Happily, for many this belief was undermined when they started to meet gay couples (at first unmarried and then, when laws changed, married) and realized that the love, devotion or caring they saw reflected in those relationships could be every bit as authentic as can be found in healthy heterosexual partnerships and thus that the institution of marriage is not threatened by gay marriage.The undermining of the bad idea in such cases occurred as a result of direct human encounter, sometimes within the very families of those who were previously opposed.
One aspect of trying to lead an ethical life is taking responsibility for, or ownership of, our ideas.
It is not that the pernicious idea has disappeared altogether of course.But in Canada at least enough people have had a change of mind or heart that the balance of public opinion has shifted:a decisive majority of Canadians now either support gay marriage or are content to live with it.1
The country had years of debate on the possibility of gay marriage.Then the law was changed so as to allow gays to marry – and the sky simply did not fall.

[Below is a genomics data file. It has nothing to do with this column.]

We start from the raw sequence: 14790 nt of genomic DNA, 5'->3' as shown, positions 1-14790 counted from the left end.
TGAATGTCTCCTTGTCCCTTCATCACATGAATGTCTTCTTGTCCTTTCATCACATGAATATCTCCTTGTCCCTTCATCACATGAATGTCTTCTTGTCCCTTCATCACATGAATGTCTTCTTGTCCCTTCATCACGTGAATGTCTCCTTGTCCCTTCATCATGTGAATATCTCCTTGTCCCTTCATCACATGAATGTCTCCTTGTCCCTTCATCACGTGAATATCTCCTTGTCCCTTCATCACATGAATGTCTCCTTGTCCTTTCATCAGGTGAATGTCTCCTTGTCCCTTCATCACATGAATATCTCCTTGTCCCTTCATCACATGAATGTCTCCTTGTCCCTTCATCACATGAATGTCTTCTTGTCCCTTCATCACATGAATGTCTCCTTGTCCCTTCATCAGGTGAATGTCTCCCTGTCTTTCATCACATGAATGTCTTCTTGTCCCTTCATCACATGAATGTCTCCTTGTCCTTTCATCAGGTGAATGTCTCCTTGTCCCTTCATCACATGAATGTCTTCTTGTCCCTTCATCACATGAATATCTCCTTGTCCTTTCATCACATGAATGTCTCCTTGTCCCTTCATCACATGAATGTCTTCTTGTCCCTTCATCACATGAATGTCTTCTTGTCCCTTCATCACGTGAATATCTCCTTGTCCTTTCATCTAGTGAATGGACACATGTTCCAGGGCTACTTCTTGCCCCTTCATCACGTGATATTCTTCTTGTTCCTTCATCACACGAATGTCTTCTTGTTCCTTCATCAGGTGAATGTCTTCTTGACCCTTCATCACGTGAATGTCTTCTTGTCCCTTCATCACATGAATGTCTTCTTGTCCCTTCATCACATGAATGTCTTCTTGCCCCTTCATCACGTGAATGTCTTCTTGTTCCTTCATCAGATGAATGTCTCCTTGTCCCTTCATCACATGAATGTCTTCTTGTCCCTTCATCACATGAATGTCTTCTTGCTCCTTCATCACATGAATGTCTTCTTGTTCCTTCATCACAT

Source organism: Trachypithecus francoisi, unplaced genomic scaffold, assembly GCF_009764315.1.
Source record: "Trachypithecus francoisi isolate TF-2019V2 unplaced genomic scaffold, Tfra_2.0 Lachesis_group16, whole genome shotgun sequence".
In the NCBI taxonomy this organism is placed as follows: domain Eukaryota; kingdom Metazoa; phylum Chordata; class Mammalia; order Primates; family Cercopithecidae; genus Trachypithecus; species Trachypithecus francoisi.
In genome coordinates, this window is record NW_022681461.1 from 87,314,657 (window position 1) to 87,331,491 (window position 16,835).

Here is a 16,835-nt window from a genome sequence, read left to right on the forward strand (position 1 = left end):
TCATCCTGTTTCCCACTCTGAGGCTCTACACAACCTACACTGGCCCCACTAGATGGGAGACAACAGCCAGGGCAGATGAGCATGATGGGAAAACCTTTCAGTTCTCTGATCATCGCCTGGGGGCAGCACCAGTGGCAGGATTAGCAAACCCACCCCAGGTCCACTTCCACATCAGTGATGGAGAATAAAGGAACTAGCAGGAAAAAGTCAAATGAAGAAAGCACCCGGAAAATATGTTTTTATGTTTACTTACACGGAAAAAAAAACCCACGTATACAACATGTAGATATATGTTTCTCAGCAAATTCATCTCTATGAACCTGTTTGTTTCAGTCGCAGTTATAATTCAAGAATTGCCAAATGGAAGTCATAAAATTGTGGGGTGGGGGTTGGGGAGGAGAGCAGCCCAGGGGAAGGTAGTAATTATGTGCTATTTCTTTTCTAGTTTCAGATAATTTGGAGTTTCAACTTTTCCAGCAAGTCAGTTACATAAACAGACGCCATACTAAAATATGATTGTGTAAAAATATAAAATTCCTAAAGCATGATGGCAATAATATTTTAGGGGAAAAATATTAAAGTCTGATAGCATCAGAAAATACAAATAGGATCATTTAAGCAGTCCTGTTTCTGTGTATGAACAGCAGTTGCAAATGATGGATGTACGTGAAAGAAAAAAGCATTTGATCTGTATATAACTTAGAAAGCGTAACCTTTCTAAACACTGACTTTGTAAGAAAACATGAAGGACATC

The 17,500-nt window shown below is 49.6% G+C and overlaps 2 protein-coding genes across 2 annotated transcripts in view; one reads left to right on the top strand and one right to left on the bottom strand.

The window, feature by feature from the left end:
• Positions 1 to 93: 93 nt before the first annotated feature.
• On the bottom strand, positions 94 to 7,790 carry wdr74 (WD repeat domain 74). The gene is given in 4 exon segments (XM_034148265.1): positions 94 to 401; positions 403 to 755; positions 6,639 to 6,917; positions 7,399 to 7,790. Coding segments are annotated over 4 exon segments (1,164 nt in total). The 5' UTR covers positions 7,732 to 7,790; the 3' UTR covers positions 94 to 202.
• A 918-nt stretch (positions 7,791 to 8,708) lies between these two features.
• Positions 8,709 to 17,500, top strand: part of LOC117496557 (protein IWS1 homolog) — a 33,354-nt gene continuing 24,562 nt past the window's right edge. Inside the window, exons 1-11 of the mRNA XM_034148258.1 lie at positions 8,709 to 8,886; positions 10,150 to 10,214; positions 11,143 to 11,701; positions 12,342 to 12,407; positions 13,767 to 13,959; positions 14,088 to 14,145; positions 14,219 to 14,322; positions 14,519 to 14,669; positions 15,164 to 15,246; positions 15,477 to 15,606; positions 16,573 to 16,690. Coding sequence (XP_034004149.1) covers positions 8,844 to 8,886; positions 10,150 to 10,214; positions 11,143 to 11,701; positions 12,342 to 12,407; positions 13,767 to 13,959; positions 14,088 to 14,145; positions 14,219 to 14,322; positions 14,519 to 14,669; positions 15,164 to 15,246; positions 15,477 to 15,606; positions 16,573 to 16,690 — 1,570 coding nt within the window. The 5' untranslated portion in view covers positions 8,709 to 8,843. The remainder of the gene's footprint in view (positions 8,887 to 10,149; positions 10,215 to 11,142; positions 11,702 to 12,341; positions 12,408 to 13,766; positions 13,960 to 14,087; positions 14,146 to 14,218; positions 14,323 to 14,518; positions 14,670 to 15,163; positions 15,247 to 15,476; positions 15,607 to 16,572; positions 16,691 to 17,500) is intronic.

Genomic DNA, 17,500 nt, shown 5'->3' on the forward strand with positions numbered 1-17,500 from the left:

As an aside, I have always thought that marriage was, if anything, strengthened rather than threatened by the fierce desire of many gays’ to be part of a small “c” conservative institution, one that they might very well have ignored, and one that many straight people had already turned their backs on.
Opposition to mothers of young children working outside the home or to interracial marriages, just to name two other dubious ideas, has sometimes been overcome in the same fashion.One meets counter-examples and understands one was wrong.
Of course, to have such a change of mind one has to be open to meeting those counter-examples, and some people are not.Indeed, some work very hard to avoid situations where they might come face-to-face with evidence that conflicts with their views, for example, by consistently refusing to engage with gay couples.